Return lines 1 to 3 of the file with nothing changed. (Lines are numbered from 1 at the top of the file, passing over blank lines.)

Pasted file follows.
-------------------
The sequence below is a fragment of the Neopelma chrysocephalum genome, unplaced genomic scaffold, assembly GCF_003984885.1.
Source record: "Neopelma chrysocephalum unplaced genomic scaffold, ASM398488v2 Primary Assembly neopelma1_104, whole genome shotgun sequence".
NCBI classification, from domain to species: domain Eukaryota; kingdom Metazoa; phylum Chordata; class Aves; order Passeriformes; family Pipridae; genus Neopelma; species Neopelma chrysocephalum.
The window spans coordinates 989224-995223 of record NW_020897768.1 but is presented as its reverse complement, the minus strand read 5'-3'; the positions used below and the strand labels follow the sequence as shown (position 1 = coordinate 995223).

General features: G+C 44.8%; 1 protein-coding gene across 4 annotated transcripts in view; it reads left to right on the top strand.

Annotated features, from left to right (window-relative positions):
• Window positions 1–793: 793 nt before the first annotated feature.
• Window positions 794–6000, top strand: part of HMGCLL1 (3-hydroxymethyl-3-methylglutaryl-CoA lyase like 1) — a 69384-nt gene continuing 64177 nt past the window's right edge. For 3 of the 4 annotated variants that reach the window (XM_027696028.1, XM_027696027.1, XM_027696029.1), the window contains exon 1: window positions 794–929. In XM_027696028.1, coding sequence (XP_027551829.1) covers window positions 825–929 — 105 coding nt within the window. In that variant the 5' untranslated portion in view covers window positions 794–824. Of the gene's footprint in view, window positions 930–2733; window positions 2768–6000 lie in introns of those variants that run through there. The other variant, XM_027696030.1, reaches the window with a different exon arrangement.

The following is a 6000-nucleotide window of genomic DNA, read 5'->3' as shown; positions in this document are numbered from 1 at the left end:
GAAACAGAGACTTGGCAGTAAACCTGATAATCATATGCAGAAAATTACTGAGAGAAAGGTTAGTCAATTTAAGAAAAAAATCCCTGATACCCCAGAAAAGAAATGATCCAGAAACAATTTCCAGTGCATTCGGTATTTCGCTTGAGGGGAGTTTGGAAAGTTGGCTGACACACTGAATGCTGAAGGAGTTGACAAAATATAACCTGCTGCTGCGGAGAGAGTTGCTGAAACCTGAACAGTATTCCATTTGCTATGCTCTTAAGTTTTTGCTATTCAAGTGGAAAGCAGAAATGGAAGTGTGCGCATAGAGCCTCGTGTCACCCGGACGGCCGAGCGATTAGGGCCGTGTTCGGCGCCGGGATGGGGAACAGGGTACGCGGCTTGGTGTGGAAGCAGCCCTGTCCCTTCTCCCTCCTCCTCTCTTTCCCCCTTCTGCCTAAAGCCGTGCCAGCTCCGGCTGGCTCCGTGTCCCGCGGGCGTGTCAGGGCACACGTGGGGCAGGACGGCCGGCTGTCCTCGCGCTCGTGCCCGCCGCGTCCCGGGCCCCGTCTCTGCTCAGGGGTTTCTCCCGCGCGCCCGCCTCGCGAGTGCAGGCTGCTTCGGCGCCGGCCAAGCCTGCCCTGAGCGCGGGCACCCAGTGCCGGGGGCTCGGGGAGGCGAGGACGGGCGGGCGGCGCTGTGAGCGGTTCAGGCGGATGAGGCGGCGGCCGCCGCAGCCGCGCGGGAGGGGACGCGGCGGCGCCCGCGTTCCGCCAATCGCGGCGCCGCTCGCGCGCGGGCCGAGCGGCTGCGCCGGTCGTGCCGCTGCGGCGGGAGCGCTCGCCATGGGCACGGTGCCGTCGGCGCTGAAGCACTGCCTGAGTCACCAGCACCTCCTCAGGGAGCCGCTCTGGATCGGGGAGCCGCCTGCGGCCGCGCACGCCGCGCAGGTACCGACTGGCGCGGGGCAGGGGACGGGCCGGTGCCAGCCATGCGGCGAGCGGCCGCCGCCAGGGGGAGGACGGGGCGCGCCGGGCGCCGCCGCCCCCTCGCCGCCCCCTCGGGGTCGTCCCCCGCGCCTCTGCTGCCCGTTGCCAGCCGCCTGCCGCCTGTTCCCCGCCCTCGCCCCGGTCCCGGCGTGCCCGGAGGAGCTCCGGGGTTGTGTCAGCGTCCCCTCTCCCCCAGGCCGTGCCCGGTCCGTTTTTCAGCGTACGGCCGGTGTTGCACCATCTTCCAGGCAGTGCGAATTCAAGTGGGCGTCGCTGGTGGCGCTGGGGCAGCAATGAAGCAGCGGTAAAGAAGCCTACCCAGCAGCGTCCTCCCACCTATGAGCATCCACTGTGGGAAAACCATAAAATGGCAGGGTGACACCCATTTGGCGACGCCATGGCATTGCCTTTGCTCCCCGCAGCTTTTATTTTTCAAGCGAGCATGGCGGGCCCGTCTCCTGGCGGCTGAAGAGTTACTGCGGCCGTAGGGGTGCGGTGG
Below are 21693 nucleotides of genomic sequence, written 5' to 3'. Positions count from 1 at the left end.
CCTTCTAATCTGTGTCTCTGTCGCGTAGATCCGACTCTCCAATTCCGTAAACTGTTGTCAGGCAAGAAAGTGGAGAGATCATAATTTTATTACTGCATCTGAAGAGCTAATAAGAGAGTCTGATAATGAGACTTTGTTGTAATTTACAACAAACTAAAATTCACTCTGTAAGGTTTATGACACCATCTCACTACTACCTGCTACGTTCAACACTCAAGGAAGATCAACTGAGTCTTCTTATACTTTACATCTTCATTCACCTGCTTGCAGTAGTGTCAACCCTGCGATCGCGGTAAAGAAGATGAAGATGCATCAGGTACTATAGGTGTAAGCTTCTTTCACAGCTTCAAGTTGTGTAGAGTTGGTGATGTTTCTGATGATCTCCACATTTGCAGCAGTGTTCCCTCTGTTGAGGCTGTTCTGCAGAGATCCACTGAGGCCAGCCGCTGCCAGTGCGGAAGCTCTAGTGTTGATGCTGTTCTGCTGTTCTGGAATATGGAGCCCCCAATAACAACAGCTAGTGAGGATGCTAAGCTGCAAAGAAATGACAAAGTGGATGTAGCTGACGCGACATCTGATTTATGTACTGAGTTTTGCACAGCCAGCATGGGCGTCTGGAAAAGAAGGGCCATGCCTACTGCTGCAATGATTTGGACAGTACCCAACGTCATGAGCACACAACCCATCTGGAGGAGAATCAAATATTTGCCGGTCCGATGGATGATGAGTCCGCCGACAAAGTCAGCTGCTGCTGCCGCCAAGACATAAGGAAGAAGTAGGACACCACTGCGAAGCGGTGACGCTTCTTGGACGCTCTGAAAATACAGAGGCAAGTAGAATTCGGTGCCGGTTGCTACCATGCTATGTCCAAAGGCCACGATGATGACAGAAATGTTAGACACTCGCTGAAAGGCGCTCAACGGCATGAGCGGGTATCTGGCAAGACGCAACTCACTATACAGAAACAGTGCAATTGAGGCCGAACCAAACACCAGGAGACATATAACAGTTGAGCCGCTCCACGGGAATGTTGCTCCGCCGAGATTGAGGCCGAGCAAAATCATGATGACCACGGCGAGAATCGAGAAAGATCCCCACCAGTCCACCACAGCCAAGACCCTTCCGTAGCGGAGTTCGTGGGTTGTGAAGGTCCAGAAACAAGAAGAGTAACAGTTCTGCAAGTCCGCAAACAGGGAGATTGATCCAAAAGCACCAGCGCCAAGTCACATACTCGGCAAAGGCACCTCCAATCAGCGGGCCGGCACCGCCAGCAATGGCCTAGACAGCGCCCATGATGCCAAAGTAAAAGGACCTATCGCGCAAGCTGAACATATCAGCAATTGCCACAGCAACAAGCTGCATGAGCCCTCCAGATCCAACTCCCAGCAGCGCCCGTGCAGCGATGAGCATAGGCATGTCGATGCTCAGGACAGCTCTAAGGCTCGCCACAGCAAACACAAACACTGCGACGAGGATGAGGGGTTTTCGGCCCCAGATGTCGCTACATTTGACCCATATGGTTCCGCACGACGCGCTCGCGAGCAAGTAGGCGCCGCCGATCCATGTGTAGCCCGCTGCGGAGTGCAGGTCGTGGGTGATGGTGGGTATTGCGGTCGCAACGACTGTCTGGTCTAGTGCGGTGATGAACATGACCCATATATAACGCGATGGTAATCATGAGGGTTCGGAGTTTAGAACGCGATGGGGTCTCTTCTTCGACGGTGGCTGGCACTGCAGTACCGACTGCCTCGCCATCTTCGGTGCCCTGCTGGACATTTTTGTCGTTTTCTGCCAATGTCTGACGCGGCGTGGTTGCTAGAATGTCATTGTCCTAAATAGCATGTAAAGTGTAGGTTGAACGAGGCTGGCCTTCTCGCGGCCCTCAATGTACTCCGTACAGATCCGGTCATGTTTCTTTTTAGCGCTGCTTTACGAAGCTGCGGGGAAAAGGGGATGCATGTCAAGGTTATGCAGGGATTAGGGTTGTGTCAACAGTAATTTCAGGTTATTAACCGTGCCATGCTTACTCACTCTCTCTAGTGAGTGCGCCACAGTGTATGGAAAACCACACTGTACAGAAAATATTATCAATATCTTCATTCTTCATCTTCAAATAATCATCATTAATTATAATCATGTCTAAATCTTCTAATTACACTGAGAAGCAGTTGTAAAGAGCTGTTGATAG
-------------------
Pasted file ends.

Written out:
The sequence below is a fragment of the Neopelma chrysocephalum genome, unplaced genomic scaffold, assembly GCF_003984885.1.
Source record: "Neopelma chrysocephalum unplaced genomic scaffold, ASM398488v2 Primary Assembly neopelma1_104, whole genome shotgun sequence".
NCBI classification, from domain to species: domain Eukaryota; kingdom Metazoa; phylum Chordata; class Aves; order Passeriformes; family Pipridae; genus Neopelma; species Neopelma chrysocephalum.